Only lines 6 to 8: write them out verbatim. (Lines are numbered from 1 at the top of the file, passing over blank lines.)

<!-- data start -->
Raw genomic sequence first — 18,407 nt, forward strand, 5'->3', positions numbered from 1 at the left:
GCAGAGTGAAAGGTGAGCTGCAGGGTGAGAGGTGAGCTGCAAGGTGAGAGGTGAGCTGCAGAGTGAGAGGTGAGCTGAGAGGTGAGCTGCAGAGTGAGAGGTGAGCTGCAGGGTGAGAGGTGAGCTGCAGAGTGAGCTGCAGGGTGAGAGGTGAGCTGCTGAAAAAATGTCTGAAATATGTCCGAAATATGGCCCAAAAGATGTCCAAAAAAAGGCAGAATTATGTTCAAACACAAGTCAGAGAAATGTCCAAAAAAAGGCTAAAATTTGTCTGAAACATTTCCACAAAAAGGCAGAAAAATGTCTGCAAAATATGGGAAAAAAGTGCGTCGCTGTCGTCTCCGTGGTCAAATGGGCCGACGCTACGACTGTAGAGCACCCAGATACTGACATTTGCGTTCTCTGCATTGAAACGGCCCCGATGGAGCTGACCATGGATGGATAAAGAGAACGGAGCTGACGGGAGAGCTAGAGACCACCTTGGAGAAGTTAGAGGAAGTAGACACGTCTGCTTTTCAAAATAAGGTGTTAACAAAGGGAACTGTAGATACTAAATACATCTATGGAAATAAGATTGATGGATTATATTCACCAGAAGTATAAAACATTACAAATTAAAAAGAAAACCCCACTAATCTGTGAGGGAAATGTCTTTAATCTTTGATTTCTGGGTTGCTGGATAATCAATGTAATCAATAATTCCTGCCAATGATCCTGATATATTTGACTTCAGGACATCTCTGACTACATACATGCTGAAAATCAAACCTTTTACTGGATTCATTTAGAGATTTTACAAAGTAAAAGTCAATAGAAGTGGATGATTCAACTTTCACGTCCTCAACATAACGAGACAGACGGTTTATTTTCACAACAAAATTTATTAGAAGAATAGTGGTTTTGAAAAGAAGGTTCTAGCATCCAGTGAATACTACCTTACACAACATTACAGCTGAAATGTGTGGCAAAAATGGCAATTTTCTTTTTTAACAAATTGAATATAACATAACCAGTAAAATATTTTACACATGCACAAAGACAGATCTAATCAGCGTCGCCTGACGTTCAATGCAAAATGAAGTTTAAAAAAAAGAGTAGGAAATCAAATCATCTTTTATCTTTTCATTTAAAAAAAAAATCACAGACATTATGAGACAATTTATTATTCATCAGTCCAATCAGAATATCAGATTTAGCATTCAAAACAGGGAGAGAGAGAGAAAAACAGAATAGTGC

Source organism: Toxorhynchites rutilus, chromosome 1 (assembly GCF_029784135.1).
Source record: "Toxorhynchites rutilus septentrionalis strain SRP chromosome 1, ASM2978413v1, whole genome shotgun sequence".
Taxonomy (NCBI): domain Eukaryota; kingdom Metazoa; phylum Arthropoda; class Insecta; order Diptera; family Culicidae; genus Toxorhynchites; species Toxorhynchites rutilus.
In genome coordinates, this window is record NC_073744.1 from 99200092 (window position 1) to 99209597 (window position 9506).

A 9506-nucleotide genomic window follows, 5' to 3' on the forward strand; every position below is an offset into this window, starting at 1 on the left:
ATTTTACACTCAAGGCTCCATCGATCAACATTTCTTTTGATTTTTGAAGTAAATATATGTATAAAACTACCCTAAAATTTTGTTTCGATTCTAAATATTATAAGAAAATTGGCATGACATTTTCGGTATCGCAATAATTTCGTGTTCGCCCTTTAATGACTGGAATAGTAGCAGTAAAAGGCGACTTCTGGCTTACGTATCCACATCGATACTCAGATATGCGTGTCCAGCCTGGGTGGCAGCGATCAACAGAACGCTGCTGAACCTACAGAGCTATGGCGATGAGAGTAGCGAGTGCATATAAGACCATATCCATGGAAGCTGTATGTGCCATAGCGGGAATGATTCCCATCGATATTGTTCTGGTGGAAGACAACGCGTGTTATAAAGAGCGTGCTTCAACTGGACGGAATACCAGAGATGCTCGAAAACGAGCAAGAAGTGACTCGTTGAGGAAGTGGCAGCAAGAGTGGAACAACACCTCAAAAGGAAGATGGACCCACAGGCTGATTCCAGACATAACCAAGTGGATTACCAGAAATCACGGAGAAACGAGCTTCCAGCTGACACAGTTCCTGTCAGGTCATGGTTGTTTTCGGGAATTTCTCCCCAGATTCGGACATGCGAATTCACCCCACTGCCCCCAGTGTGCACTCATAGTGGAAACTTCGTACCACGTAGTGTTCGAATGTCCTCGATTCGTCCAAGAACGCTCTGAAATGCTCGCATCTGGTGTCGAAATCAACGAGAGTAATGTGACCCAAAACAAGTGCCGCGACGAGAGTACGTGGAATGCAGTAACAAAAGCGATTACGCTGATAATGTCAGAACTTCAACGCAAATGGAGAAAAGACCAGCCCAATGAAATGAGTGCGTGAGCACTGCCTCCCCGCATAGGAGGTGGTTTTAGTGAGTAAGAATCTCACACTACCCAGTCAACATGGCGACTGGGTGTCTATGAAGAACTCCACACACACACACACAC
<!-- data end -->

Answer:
In genome coordinates, this window is record NC_073744.1 from 99200092 (window position 1) to 99209597 (window position 9506).

A 9506-nucleotide genomic window follows, 5' to 3' on the forward strand; every position below is an offset into this window, starting at 1 on the left:
ATTTTACACTCAAGGCTCCATCGATCAACATTTCTTTTGATTTTTGAAGTAAATATATGTATAAAACTACCCTAAAATTTTGTTTCGATTCTAAATATTATAAGAAAATTGGCATGACATTTTCGGTATCGCAATAATTTCGTGTTCGCCCTTTAATGACTGGAATAGTAGCAGTAAAAGGCGACTTCTGGCTTACGTATCCACATCGATACTCAGATATGCGTGTCCAGCCTGGGTGGCAGCGATCAACAGAACGCTGCTGAACCTACAGAGCTATGGCGATGAGAGTAGCGAGTGCATATAAGACCATATCCATGGAAGCTGTATGTGCCATAGCGGGAATGATTCCCATCGATATTGTTCTGGTGGAAGACAACGCGTGTTATAAAGAGCGTGCTTCAACTGGACGGAATACCAGAGATGCTCGAAAACGAGCAAGAAGTGACTCGTTGAGGAAGTGGCAGCAAGAGTGGAACAACACCTCAAAAGGAAGATGGACCCACAGGCTGATTCCAGACATAACCAAGTGGATTACCAGAAATCACGGAGAAACGAGCTTCCAGCTGACACAGTTCCTGTCAGGTCATGGTTGTTTTCGGGAATTTCTCCCCAGATTCGGACATGCGAATTCACCCCACTGCCCCCAGTGTGCACTCATAGTGGAAACTTCGTACCACGTAGTGTTCGAATGTCCTCGATTCGTCCAAGAACGCTCTGAAATGCTCGCATCTGGTGTCGAAATCAACGAGAGTAATGTGACCCAAAACAAGTGCCGCGACGAGAGTACGTGGAATGCAGTAACAAAAGCGATTACGCTGATAATGTCAGAACTTCAACGCAAATGGAGAAAAGACCAGCCCAATGAAATGAGTGCGTGAGCACTGCCTCCCCGCATAGGAGGTGGTTTTAGTGAGTAAGAATCTCACACTACCCAGTCAACATGGCGACTGGGTGTCTATGAAGAACTCCACACACACACACACAC